Homework: (file here)

Then some inverses. I want to do A LOT more with them this year and start talking about them WAY EARLIER (See my flowchart epiphany here). But here’s what I did last year:

(file here) (yes, even though it says 1.7 instead of 1.8 at the top. Numbers are hard.)

And a really good in-class sheet with some practice Free Response Questions:

And then it’s study guide day!

Now go forth and transform.

## Algebra II Files: Functions & Radicals

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News flash: I secretly love making math powerpoints. I need to find a job that is just making them (and NoteTakerMakers) all day. Or maybe half a day because, ok, it would probably get old after a while. But for now, enjoy the bounty of my obsession.

Our textbook starts the radicals chapter by doing composition and inverse of functions, so that’s where I start as well:

(file here).  I have to spotlight my two favorite slides:

Yes, “pig squared” gets a laugh every time.

Funny story: On one of my student’s review of a Vi Hart video, the student said that Vi talked about doing some operation with dolphins. The student said that didn’t bother her because “my teacher does math with corgis and unicorns.” Awesome!

And yes, there is an NTM to go with it:

(file here) For the past [redacted] years, I’ve always worked from the inside out on functions, then I had an epiphany last year…try working from the outside in!  For example, on that first problem, it’s j(h(1/2)).  Let’s start with j, which is 6x, but we know we’re going to replace x, so we’ll write 6(              ). What are we filling that with? Oh, h! So now we have 6(2(     )+5) and what do we want to put in there? oh, 1/2! 6(2(1/2)+5)!  I found it really helpful for when there’s more than one x that you have to plug in for, like #4.  Anyway, just thought I’d mention it since it’d hard to tell what order I’m doing things on the key. We need magical time-telling paper. Get on that, people.

Here’s the homework (I found that finding function values from a chart or graph is something that Precal students struggled with, so I tried to add some practice)

Ok, now inverses!

(file here) To find out the 5 things to know about inverses, you’ll have to view the powerpoint (clickbait!):

(file here)  Let’s zoom in on my favorite question from the homework that was posted above:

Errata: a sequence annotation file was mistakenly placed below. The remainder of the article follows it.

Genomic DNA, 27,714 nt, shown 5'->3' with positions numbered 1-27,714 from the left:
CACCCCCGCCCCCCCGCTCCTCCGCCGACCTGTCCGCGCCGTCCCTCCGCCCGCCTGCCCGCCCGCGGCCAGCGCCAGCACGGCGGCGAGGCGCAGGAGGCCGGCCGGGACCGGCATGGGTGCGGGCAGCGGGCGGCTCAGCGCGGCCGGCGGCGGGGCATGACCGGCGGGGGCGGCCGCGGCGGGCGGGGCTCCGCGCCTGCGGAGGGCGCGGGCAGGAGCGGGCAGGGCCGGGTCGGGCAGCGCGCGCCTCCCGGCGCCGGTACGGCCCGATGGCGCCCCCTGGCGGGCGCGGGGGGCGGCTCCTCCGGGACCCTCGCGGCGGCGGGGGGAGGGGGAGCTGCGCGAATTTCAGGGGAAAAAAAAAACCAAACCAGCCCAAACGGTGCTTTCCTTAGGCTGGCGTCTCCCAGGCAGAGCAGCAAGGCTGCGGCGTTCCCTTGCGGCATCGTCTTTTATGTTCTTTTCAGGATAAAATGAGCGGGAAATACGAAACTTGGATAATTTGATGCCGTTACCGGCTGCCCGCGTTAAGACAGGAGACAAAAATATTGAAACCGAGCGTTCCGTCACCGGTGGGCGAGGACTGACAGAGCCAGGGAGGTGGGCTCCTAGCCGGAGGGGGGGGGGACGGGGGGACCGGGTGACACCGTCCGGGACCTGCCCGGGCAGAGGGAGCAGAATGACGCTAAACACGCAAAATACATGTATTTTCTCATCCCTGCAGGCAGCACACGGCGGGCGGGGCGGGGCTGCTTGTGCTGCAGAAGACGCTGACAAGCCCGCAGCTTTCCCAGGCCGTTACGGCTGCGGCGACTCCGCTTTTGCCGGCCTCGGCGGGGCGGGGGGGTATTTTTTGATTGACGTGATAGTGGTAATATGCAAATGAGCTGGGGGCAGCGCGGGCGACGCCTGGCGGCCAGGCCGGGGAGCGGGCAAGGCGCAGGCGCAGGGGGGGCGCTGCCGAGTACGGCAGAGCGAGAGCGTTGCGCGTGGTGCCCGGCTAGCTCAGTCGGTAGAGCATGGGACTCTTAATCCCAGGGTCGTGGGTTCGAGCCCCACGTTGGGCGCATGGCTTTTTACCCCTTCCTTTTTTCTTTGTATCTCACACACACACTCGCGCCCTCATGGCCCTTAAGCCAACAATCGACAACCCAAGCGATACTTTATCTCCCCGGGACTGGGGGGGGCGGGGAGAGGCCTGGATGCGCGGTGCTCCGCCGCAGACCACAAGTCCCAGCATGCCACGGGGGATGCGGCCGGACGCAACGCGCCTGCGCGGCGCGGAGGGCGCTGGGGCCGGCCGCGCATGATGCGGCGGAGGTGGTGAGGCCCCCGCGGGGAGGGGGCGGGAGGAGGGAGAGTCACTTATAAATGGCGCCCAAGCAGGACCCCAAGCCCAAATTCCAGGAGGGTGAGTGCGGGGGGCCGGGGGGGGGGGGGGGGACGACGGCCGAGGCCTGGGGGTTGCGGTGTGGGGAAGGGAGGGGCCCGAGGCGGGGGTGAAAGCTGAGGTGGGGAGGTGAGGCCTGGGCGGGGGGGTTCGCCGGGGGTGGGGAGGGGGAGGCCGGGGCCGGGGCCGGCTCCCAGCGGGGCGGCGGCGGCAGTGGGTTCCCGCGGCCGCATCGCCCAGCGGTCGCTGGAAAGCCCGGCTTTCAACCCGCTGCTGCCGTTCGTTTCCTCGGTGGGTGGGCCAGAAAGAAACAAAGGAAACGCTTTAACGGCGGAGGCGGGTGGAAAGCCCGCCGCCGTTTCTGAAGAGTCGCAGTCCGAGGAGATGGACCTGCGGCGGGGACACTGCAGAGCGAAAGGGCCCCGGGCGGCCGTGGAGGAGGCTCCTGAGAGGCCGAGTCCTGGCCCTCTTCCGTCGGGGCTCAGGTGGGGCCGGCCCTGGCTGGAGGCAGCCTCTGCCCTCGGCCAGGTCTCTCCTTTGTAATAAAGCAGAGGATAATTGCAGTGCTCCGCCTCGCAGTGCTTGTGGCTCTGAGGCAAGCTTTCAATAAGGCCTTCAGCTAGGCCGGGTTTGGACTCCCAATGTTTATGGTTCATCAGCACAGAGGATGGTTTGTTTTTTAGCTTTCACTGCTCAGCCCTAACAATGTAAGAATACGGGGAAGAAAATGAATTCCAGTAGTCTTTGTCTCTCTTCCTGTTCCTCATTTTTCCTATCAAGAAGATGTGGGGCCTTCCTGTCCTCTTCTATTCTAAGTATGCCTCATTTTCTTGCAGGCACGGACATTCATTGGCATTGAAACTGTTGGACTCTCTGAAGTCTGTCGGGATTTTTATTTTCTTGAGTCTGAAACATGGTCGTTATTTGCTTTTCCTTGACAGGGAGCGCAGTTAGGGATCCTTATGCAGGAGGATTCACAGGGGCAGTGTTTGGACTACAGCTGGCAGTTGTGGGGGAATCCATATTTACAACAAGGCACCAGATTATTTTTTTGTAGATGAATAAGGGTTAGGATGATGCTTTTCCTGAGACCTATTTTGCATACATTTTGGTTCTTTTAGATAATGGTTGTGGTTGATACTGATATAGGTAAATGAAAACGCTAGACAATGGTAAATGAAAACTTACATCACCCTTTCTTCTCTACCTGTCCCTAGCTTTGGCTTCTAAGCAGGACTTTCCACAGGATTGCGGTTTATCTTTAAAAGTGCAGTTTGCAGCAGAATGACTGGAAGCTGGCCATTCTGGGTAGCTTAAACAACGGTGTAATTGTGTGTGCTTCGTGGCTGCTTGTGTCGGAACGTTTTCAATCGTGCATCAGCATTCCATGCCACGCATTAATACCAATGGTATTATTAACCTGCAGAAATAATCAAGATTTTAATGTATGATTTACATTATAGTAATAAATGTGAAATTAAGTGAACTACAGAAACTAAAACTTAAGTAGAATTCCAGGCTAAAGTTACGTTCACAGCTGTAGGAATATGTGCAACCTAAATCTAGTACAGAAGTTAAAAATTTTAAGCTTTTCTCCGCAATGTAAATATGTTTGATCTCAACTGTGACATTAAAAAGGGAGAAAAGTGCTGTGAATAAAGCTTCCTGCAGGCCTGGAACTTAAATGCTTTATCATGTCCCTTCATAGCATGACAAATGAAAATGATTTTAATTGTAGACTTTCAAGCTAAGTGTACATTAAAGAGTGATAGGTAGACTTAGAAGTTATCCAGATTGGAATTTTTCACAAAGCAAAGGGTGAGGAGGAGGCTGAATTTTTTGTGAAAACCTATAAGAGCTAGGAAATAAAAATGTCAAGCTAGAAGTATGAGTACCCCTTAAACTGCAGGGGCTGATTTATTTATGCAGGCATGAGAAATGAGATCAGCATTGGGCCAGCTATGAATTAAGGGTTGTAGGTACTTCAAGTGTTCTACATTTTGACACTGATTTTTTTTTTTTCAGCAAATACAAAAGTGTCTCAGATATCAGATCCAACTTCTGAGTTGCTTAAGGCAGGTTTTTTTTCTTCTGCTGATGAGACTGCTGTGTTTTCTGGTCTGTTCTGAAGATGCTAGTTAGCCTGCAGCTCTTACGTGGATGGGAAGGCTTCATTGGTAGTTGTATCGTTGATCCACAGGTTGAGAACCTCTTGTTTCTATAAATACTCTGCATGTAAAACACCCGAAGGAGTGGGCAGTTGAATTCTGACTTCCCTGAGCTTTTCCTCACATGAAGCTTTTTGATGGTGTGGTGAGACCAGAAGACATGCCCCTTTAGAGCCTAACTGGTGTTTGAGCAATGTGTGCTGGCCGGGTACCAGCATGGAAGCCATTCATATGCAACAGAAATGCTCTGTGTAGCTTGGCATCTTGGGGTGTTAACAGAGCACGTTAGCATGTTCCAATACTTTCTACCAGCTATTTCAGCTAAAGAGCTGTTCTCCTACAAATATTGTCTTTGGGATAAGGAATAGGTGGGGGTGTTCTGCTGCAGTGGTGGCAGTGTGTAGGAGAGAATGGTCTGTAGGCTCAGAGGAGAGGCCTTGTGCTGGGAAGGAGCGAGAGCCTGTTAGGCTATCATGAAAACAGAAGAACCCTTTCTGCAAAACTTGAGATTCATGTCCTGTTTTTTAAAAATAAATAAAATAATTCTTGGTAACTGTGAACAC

(although I guess I should make it a 1:1 function?) Discussing this problem the next day is a great way to reinforce the idea of inverses!

Then it’s time to graph some radicals:

(file here) and review for a quiz:

Then it’s time for the phrase that strikes fear in teachers, students, puppies and unicorns: EXPONENT RULES.

(file here) To clarify some stuff, the PMA/RDS at the top is from someone in the MTBoS. Exponent rules follow the pattern of doing operation “below” it: power means you multiply, multiply means you add, and you can’t do anything with addition since there is not a function lower than it.  Then the same thing is true for roots/division/subtraction. I really wish I could find the original post because that person explained it a lot better than I can right now.

If you’re not aware of the Dead Puppy Theorem, go visit Bowman immediately!  I made my own corollary which is “Every time you say a negative exponent makes the number negative, a unicorn dies.”  “But Ms Craig, there’s not any unicorns left!”  “EXACTLY.  That’s how many students have made this mistake.  There are actually 4 of them left in a secluded meadow in Ireland; it is up to you to make sure they do not go extinct.”

Homework that we do in class:

(file here) I obviously typed this right after reading a tweet about allowing students to make choices in problems to do.  It actually worked out better than I had planned because they would say stuff like, “oh, wait, this has a zero exponent, that one’s going to be easy!” As in, they were actually looking at all the problems and evaluating how they would be solving them. (Although some of them just did the first 10).  I did the same thing throughout the chapter, but I just gave the instructions verbally.

Next up, let’s work with radicals!

(file here)  I also changed this up this year.  Instead of spending one day where all the radicals were perfect, then another day when they weren’t, I started with perfect radicals but then gave them a tricky problem at the end of their practice row (#17-24).  Then we discussed how we would go about simplifying them. I think it worked out pretty well. This took us most of two days to finish front and back, then we did some practice:

(file here) which pulled questions from this homework:  (I think I called it homework because a lot of students were absent for some reason? Then they felt like they should do it rather than, “Oh we just practiced in class, nothing I need to make up.”)

(file here) Now it’s time for some binomials, again, I mixed everything together (and this was before I read Make it Stick about varied practice!):

(file here) And homework:

(file here)  And a review:

Ok, we’re almost there, guys!  We need to talk about rational exponents:

(file here) and homework:

(file here)  And then solving!

Day 2:

Finally it’s time for the last quiz of the chapter!  Review:

(Due to weird scheduling issues this year, we started the next chapter before we quizzed.)